The bill, passed on Wednesday, can be seen as competing with another separate bill being drafted by Connecticut Democratic Senator Richard Blumenthal and Tennessee Republican Senator Marsha Blackburn. The legislation, known as the Children’s Online Safety Act, will be reintroduced in the Senate “very soon,” Blumenthal said, raising concerns about the Schatz-Cotton bill.
“I welcome additional ideas,” Blumenthal said. But he added: “I have some concerns about an age identification system that will create a national database of personal information about children in the hands of big technology, which could lead to misuse or exploitation. I have other concerns about a bill that places responsibility on parents and not on Big Tech, as our legislation does.”
In response to the “Design It for Us” bill, a youth coalition advocating social media change in the face of mental health issues said lawmakers should focus on shaping the basic product design of social media platforms rather than imposing post-facto restrictions on .
“We believe that any legislation addressing the harms of social media should hold companies accountable for making their platforms safer, rather than prohibiting children and teens from using platforms altogether,” said Zamaan Qureshi, Co-Chair groups.
Opponents of such proposals, set out on Wednesday, also said the restrictions on teenagers threaten their constitutional rights. For example, the tech industry and digital rights advocates have argued that Utah’s legislation requiring age verification and parental consent would violate the First Amendment rights of young Americans to access information and limit the speech rights of all Americans.
“Requiring all users in Utah to link their accounts to their age and ultimately their identity will result in fewer people expressing opinions or searching for information online,” Electronic Frontier wrote last month. Foundation, a digital rights organization. “In addition, tens of millions of people in the United States do not have a government-issued ID. Those in Utah are likely to be age restricted offline.”
The Computer and Communications Industry Association, which represents companies including Google and Facebook parent Meta, said age verification rules would require consumers to disclose even more of their personal information to tech companies or third parties.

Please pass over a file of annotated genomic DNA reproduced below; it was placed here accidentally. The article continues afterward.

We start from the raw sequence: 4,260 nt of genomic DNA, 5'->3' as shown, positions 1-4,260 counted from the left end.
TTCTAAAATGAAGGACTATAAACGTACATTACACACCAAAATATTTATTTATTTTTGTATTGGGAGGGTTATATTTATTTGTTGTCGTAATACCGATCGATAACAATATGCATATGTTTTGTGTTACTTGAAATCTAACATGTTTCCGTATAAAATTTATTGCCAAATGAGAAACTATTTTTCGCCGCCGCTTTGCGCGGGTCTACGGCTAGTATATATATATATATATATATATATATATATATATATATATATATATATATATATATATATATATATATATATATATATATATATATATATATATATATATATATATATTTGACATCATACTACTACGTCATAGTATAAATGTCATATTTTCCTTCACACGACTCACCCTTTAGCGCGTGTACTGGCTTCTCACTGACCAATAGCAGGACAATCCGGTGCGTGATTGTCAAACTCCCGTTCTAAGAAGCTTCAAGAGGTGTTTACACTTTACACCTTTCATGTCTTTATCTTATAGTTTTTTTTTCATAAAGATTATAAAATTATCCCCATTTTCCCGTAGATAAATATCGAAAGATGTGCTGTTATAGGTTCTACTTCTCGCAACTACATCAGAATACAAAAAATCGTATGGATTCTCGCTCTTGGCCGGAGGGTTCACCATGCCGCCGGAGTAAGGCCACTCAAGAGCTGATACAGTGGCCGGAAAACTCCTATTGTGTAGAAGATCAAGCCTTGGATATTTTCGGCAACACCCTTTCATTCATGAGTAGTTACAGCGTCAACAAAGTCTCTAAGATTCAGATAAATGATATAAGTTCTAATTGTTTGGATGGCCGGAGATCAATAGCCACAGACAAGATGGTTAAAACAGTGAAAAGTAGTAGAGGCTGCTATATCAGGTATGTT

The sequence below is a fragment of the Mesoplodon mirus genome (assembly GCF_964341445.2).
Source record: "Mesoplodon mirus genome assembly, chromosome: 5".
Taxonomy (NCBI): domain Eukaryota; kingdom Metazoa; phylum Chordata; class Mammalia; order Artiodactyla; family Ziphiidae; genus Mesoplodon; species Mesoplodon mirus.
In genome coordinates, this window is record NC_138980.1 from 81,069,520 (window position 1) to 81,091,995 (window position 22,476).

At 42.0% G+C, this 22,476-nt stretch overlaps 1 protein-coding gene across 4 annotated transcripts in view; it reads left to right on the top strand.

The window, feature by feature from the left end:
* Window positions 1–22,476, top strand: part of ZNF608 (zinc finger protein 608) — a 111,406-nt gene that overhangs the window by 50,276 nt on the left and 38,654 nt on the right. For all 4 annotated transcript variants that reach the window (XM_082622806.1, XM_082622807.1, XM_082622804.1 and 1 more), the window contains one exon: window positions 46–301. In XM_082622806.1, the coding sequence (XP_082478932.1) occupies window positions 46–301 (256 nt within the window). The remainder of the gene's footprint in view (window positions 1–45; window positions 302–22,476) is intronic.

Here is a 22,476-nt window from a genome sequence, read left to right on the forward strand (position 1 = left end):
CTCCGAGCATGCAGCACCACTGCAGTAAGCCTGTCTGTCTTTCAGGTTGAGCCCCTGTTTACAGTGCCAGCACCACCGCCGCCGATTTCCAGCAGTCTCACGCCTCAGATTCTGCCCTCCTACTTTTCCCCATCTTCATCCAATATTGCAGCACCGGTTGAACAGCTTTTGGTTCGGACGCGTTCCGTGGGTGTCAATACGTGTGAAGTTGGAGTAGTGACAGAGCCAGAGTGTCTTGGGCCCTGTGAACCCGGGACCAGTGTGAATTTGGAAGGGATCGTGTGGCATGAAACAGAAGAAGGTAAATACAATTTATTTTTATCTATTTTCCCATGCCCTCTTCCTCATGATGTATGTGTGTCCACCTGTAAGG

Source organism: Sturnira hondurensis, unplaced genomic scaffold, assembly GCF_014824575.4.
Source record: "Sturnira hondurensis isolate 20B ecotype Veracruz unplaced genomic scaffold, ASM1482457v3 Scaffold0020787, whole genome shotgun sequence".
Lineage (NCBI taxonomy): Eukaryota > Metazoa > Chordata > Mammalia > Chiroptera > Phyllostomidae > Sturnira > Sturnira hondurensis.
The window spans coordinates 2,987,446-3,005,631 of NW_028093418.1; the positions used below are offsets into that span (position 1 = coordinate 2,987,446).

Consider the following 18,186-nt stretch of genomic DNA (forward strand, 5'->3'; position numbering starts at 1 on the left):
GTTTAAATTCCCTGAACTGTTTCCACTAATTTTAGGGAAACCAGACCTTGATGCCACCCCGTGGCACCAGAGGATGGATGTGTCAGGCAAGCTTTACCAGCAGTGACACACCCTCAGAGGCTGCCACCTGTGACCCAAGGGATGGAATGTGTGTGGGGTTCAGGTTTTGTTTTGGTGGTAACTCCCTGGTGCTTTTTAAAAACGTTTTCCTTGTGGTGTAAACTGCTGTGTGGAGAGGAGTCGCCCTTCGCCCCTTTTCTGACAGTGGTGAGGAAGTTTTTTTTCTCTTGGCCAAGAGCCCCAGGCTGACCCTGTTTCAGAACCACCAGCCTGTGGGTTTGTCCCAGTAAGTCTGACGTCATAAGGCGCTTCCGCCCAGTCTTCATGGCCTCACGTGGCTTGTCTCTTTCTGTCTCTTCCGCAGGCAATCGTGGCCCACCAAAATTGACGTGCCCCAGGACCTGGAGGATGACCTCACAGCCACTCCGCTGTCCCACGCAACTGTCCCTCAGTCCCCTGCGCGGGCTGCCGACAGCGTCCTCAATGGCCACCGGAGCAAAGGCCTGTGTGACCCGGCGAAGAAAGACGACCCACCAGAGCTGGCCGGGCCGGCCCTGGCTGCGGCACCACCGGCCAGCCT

“This data collection poses additional privacy and security risks for everyone,” the CCIA wrote in a letter to the Governor of Utah. Spencer Cox last month. “This mandatory data collection will include the collection of very sensitive personal information about children, including the collection and storage of their geolocation to ensure they do not reside out of state while verifying that they are of age to use these services.” .
On Wednesday, however, Cotton dismissed privacy concerns, calling it not a “serious argument” when government agencies and online gambling sites use identity or age verification. He also said the bill would effectively reduce the amount of personal information technology platforms can effectively collect by blocking children under 13 from accessing their sites.
“If a child is, say, too small to sign a contract, or too small to open a bank account in the real world, they are too small to sign terms of service agreements and use social media in the digital world,” Cotton said. reporters.
Schatz added that the bill was not posted on social media for feedback, but predicted that the industry would soon deploy an “army of lobbyists” to fight it.
“The tech industry will pass this bill like any other child online safety bill, with everything it has,” Schatz said. “But the burden of proof is on those who want to defend the status quo, because the status quo makes an entire generation of users mentally ill.”